The sound of stories being written up straight from the BBC copy echoes around the conference room.

“We need more of the Demos – the individual members, supporters and affiliated supporters who make up our party. And we need less dictation by individuals and individual factions that still seek to wield and influence that is both disproportionate to what they deserve and contrary to the egalitarian principle of one member, one vote…”

Journalists eye the exit.

“I want party members, registered supporters and affiliated supporters from the trade unions to have an effective choice about Labour’s future. And it is why this morning I am announcing that I will not be entering the race to be Leader of the Labour Party.”

No quick fix, indeed.

Now listen to Anoosh’s dramatic reading of this piece on the NS podcast:

 

Anoosh Chakelian is deputy web editor at the New Statesman.

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The murder of fearless journalist Pavel Sheremet must be solved - but Ukraine needs more

Sheremet was blown up as he drove to host a morning radio programme

On 20th of July Kiev was shaken by the news of the assassination of the respected Belarusian journalist Pavel Sheremet. Outside the ex-Soviet republics he was hardly known. Yet the murder is one that the West should reflect on, as it could do much to aggravate the Ukrainian-Russian conflict. 

Sheremet was one of the most significant and high profile investigative journalists of his generation. His career as an archetypal  examiner of the post-Soviet regimes in Belarus, Ukraine and Russia bought him fame and notoriety in the region. From 1997 onwards Sheremet became a name for fearless and non-partisan interrogation, both in print and as also as TV presenter. He paid the price early on when he was incarcerated by the Belarus government, then stripped of his Belarusian nationality and deported. Such is the way of things in the region.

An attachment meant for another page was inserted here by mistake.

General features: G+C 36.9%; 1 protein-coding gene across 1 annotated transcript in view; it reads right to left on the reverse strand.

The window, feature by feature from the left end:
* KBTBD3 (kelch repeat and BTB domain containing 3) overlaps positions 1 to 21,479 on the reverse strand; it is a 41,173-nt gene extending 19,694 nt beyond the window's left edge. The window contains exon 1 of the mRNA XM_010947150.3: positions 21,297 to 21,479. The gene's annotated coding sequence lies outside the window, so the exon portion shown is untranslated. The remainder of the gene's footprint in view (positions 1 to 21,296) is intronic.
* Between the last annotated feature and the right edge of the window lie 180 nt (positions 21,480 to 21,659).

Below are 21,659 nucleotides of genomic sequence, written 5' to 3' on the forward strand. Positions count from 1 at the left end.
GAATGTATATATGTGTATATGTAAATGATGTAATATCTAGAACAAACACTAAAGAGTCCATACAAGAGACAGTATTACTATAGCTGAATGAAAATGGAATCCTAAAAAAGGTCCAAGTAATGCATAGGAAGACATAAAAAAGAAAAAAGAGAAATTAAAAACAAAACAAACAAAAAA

Taking up residence in Kiev, Sheremet became immersed in interrogating the political life of Ukraine. He wrote for the Ukrayinska Pravda publication and also helped to develop a journalism school. Under these auspices he was a participant of a congress, "The dialogue between Ukraine and Russia", in April 2014. He reported on beginnings of the Euromaidan uprising. He warned of the rise of the concept  of "Novorossia" and suggested that Ukraine needed to reset its current status and stand up to Russian pressure. After the Russian occupation of Crimea his blame for the Ukrainian government was ferocious. He alleged that that they "left their soldiers face to face the [Russian] aggressor and had given up the Crimean peninsula with no attempt to defend it." These, he said "are going to be the most disgraceful pages of Ukrainian history."

Sheremet was blown up at 7.45am on 20 July as he drove to host a morning radio programme.

Ukraine is a dangerous place for journalists. Fifty of them have been murdered since Ukraine achieved independence. However, this murder is different from the others. Firstly, both the Ukrainian President and the Interior minister immediately sought assistance from FBI and EU investigators. For once it seems that the Ukrainian government is serious about solving this crime. Secondly, this IED type assassination had all the trappings of a professional operation. To blow a car up in rush hour Kiev needs a surveillance team and sophisticated explosive expertise. 

Where to lay the blame? Pavel Sheremet had plenty of enemies, including those in power in Belarus, Russia and the militias in Ukraine (his last blog warned of a possible coup by the militias). But Ukraine needs assistance beyond investigators from the FBI and the EU. It needs more financial help to support credible investigative journalism.   

The murder of Pavel Sheremet was an attack on the already fragile Ukrainian civil society, a country on the doorstep of the EU. The fear is that the latest murder might well be the beginning of worse to come.

Mohammad Zahoor is the publisher of Ukrainian newspaper The Kyiv Post.